Chi­ne­seMus­lims ob­serve 4-day feast

Re­cep­tion was held to mark fes­ti­val; be­liev­ers gather for prayer ses­sions

China Daily (USA) - - CHINA - By XUWEI in Bei­jing and MAOWEIHUA in Urumqi Con­tact the writ­ers at xuwei@chi­

Mus­lims across China cel­e­brated one of Is­lam’s big­gest hol­i­days on Mon­day as they gath­ered to pray and sac­ri­fice ha­lal do­mes­tic an­i­mals in ac­cor­dance with re­li­gious di­etary laws.

The Eid al-Adha Fes­ti­val, or the Feast of Sac­ri­fice, is one of the most sig­nif­i­cant dates on the cal­en­dar forMus­lims. It is marked by wear­ing new clothes, tak­ing part in morn­ing prayers and sacri­fic­ing sheep or cat­tle.

The Is­lamic As­so­ci­a­tion of China held a re­cep­tion in Bei­jing on Mon­day evening, invit­ing State dig­ni­taries, in­clud­ing Vice-Premier Liu Yan­dong; Sun Chun­lan, head of the United Front Work Depart­ment of the CPC Cen­tral Com­mit­tee; and en­voys from some Is­lamic coun­tries.

Chen Guangyuan, pres­i­dent of the as­so­ci­a­tion, ad­dressed the cel­e­bra­tion by ex­tend­ing his greet­ings to Mus­lims glob­ally.

In Bei­jing, where au­thor­i­ties es­ti­mate that there are at least 260,000 Mus­lim res­i­dents, thou­sands of be­liev­ers gath­ered at the Ni­u­jieMosque to per­form morn­ing prayers onMon­day.

“It is also a time of show­ing loy­alty to your coun­try and Al­lah, and show­ing fil­ial piety to your par­ents,” said Su Quan­ren, a 42-year-old Hui res­i­dent in Bei­jing.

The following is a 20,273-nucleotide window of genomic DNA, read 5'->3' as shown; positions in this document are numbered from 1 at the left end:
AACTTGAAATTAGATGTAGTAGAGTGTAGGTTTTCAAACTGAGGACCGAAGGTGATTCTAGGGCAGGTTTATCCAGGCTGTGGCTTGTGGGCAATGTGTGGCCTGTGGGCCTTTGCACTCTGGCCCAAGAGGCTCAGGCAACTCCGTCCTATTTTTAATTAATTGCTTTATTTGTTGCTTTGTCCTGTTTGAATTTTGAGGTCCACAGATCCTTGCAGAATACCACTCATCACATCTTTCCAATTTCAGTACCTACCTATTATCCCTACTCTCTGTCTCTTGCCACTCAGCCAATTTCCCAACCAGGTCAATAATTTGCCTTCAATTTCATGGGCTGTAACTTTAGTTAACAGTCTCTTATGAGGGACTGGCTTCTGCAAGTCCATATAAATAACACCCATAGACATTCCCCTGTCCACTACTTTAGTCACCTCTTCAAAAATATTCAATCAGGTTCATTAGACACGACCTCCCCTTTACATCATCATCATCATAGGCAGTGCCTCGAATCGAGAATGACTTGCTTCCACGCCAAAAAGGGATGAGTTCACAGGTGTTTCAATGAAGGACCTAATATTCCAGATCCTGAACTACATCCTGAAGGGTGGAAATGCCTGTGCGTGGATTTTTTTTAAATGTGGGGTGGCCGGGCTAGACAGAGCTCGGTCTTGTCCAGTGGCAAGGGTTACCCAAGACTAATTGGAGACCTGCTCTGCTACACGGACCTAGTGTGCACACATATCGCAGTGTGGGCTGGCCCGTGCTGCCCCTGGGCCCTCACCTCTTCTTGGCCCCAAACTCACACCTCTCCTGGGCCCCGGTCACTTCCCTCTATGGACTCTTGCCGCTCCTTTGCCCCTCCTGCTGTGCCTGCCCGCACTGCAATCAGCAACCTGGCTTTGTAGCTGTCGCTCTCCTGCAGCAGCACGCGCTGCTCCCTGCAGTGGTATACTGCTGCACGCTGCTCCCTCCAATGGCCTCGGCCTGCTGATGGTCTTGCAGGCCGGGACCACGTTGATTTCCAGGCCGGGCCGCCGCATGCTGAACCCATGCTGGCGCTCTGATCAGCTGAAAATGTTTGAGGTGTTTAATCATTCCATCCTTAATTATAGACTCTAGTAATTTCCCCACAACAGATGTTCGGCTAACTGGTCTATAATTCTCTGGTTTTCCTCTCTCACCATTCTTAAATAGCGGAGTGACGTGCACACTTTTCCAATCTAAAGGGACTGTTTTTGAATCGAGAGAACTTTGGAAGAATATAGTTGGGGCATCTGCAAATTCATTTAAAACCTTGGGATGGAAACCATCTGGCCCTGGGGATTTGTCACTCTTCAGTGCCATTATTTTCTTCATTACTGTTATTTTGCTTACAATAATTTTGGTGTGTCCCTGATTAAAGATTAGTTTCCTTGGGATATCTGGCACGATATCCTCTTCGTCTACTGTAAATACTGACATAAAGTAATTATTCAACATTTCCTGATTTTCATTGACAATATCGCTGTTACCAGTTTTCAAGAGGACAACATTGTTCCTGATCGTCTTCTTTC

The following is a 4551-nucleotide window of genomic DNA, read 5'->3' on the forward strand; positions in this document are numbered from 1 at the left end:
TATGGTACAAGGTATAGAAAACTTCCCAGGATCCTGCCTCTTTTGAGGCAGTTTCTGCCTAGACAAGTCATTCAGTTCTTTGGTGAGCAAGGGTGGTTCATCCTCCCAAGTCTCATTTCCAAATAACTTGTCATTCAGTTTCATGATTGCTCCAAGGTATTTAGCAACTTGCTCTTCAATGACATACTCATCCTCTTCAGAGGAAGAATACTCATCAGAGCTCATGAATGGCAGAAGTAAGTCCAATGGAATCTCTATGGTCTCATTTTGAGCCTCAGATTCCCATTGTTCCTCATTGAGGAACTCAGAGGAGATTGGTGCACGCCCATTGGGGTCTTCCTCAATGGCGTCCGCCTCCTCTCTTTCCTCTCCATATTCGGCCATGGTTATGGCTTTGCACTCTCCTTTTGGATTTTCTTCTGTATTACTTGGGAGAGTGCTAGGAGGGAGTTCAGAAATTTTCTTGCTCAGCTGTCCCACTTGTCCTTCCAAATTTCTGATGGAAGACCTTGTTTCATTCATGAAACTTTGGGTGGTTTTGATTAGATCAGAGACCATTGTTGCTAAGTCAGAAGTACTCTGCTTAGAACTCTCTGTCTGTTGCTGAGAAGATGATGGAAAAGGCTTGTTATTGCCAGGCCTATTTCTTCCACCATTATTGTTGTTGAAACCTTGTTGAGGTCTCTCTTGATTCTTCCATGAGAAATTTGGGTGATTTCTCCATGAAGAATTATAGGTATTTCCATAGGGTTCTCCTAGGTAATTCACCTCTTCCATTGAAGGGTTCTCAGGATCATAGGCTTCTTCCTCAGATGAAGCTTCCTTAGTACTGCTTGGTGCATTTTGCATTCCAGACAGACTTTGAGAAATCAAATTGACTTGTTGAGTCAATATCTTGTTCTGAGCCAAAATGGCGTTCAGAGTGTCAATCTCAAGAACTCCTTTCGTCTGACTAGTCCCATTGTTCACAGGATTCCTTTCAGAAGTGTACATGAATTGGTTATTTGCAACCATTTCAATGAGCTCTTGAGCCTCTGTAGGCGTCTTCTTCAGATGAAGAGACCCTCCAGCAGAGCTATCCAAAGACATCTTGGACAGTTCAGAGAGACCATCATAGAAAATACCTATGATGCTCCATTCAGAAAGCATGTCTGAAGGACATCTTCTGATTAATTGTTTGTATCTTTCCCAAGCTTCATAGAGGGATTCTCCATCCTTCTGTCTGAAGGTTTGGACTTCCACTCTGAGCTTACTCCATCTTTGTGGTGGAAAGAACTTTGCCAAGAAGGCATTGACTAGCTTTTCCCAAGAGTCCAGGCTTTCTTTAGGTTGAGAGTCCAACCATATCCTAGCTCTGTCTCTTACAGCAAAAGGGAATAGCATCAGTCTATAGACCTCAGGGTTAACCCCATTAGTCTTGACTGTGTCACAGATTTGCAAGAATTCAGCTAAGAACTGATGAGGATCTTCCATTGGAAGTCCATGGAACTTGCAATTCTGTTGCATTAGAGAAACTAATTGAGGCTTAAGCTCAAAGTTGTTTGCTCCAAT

Su, a mi­grant worker from Lanzhou, Gansu province, said he would have been cel­e­brat­ing the fes­ti­val with his fam­ily if he were in Lanzhou.

“Even though I am alone here in Bei­jing, I take part in the prayers to­gether with my friends,” he said.

The Ni­u­jie area, a neigh­bor­hood largely in­hab­ited by Hui peo­ple in the cap­i­tal’s Xicheng dis­trict, has Bei­jing’s largest con­cen­tra­tion ofMus­lims.

Nur Syafika Mohd Rasid, a 19-year-old over­seas stu­dent from Malaysia who is study­ing Man­darin at Bei­jing For­eign Stud­ies Uni­ver­sity, said she de­cided to come to the mosque for the Eid al-Adha, as it is one of the old­est mosques in Bei­jing and she can meet oth­erMus­lims there for the cel­e­bra­tion.

“It unites us. We meet dif­fer­ent peo­ple, dif­fer­ent cul­tures and dif­fer­ent lan­guages, of course. That is in­ter­est­ing.”

The fes­ti­val is also cel­e­brated widely in the Xin­jiang Uygur au­tonomous re­gion.

Ma­mat Xerip, a 78-year-old res­i­dent of Urumqi, said all male adult Mus­lims would take part in the morn­ing prayer ses­sions at the mosques.

“The fes­ti­val is also an oc­ca­sion to re­mem­ber and mourn your dead rel­a­tives,” he said.

Eid al-Adha is an im­por­tant four-day re­li­gious hol­i­day ob­served by Mus­lims. It marks the end of theHajj, the an­nual pil­grim­age toMecca.

China has more than 20 mil­lion Mus­lims, who mainly live in the western prov­inces of Qing­hai, Gansu and Yun­nan, and in the Xin­jiang Uygur and Ningxia Hui au­tonomous re­gions.


Peo­ple at­tend the Eid al-Adha Fes­ti­val at Bei­jing’s Ni­u­jie Mosque on Mon­day. The fes­ti­val is one of the most im­por­tant dates on the cal­en­dar for Mus­lims. A res­i­dent of Urumqi, cap­i­tal of the Xin­jiang Uygur au­tonomous re­gion, in­vites a vis­i­tor to try mut­ton dur­ing the Eid al-Adha Fes­ti­val on Mon­day.

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